Until recently, most writers in the field of medical communication entered the field without formal training. Some started out with scientific or medical degrees and previously worked as scientists, physicians, or pharmacists before transitioning into medical writing. Others began as journalists and built a career by writing about health and medicine.
Now, you can start a career in medical communication by taking medical writing courses that culminate in a degree specific to this field. You can also advance in the medical writing field by going back to school and earning an undergraduate or graduate degree.
Which degree programs include medical writing courses?
Most degree programs in medical writing culminate in one of the following degrees.
- Master of Arts
- Master of Science
- Bachelor of Arts
- Bachelor of Science
The specific degree you will earn by taking medical writing courses depends on which institution and program you graduate from. You should choose a program that matches your specific interests and strengths in the medical communication field. Following are some of the descriptions used by academic institutions to describe their programs that include medical writing courses; these can be bachelor’s or master’s degrees.
- Biomedical Writing
- Health Communication
- Health and Environmental Reporting
- Medical Science and Journalism
- Professional Writing
- Science Communication
- Science—Medical Writing
- Science/Professional Writing
- Science and Technology Journalism
- Technical Communication
- Technical Writing and Communication
If you’re not looking to pursue a degree but still want professional training in medical writing, a medical writing certificate might be a good fit for you.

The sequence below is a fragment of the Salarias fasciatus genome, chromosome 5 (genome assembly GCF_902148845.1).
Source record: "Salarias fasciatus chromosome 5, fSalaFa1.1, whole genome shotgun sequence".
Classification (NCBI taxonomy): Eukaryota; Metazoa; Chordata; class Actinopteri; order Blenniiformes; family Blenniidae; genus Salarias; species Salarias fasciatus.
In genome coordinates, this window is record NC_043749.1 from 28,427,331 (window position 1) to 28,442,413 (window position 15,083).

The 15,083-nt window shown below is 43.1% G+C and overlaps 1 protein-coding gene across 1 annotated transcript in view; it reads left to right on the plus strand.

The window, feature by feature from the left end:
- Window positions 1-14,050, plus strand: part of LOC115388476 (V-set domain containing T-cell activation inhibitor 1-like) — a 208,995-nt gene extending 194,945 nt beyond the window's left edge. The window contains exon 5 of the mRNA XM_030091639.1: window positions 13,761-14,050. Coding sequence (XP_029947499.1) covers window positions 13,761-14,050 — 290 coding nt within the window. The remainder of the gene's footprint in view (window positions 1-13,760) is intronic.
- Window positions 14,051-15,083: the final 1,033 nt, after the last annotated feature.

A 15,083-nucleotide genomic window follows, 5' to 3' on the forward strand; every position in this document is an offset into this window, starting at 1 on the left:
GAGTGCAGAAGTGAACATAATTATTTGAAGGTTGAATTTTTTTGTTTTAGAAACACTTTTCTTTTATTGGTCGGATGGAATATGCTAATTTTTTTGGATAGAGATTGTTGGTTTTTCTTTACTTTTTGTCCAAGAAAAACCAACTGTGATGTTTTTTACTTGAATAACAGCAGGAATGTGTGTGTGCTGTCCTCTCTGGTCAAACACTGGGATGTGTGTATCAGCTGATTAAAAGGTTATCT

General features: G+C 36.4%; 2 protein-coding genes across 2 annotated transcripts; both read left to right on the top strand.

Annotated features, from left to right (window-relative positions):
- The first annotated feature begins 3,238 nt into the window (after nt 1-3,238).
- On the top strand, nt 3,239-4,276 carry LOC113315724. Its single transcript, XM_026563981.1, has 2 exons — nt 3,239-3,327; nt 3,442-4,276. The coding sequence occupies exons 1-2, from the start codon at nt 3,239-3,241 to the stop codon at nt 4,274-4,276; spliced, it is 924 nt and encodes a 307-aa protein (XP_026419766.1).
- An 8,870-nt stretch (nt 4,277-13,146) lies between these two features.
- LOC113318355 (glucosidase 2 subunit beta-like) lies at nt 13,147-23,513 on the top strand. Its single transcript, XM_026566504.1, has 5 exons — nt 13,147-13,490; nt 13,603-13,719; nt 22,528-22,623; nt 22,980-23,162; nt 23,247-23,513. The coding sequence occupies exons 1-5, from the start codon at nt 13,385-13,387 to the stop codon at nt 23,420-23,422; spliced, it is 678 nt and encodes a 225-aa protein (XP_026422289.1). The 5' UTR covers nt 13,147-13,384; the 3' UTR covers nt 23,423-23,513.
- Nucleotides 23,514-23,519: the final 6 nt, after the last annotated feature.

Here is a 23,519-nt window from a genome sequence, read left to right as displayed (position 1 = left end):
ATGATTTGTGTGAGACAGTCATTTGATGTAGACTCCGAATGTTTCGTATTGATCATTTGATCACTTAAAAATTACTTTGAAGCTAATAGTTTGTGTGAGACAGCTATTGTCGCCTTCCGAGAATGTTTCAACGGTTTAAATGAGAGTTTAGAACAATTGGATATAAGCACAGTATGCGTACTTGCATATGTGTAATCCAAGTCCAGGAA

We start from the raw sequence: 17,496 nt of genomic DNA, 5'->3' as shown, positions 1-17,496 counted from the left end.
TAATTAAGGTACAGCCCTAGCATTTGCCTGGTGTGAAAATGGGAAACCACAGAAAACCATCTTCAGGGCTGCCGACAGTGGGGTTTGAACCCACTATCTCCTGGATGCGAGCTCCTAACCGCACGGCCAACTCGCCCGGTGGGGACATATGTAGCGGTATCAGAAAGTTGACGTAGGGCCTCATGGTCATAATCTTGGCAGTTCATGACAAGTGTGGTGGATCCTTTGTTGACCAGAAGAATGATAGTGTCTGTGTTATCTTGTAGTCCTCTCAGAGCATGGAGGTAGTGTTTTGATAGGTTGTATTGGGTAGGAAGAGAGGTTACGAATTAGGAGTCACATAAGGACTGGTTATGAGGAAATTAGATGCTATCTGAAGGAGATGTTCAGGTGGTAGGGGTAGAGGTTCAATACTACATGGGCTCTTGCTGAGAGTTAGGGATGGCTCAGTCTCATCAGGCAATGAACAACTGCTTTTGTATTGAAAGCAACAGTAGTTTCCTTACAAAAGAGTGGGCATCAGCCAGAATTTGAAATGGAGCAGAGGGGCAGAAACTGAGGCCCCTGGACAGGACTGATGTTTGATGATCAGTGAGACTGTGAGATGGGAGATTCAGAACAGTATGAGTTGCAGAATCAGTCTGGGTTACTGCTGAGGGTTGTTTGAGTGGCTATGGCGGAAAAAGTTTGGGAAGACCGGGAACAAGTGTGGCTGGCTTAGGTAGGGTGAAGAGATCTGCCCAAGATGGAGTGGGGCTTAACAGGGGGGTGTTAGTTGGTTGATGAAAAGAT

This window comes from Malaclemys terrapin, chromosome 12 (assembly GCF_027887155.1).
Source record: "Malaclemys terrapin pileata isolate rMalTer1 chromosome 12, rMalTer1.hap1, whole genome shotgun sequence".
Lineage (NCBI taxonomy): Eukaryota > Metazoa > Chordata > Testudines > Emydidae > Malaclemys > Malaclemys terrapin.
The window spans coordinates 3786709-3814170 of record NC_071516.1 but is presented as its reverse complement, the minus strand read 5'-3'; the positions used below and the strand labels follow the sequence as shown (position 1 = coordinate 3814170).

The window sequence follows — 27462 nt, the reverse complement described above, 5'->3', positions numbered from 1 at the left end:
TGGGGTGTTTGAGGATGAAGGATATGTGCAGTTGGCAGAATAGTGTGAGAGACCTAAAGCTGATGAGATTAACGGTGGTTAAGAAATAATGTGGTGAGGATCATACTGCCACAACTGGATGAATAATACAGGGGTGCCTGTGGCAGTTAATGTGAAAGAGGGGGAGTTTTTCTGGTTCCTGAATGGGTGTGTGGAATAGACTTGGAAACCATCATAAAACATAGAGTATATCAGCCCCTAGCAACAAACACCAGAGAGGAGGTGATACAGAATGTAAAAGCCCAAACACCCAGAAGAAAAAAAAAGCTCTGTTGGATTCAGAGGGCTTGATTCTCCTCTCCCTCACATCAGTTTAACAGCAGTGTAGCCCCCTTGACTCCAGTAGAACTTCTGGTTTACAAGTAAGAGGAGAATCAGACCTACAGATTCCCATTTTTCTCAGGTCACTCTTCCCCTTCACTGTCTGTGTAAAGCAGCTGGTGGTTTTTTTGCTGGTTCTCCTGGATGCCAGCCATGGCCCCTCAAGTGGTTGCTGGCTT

Why take a medical writing course?
Medical writing requires specialized skills and knowledge that can’t be obtained through general writing classes. Many successful medical writers continue to hone their skills by taking medical writing classes even in the middle or later stages of their careers.
If you’re looking to enter the field of medical writing, taking a medical writing course can help you because
- Medical writing courses equip entry-level writers with the specialized skills, knowledge of medical concepts and terminology, and relevant guidelines they need to write accurate scientific content.
- Medical writers need to be able to understand how to research and present medical literature in a way that suits their intended audience (physicians, patients, or the general public).
- The medical field is constantly changing; medical writers need to stay current with the newest research and guidelines to effectively communicate complex medical information.
- Medical writing courses will hone your ability to write grammatically correct, concise, and clear language.
In addition, by taking courses with other medical communication professionals, entry-level writers will get the opportunity to meet and network in their community. The relationships built with classmates and instructors can lead to potential jobs or connections that will further your career down the road.
Where are medical writing courses offered?
Academic institutions offering medical writing courses are located across the country, and some are offered online. A list of these institutions is included in the Ultimate Guide to Becoming a Medical Writer.
What will I learn in a medical writing course?
If you want to work in a specific area of medical writing, you will need to research whether the program you’re considering offers courses in that area. Look at the descriptions of the courses required to earn the degree as well as additional courses you can elect to take.
In addition to any special topics that apply to a specific job you want to pursue, you should make sure that the following topics are covered in your medical writing courses.
- Principles of good writing
- Medical terminology
- Literature and reference searching
- Interpretation and presentation of research data
- Ethics and legal issues
- Statistics and technical guidelines
How else can I learn about medical writing?
Medical writing courses aren’t the only way to develop your skills as a medical writer. You can also earn a medical writing certificate, attend a medical writing conference or workshop, or sign up for online learning sessions and webinars available from the American Medical Writers Association.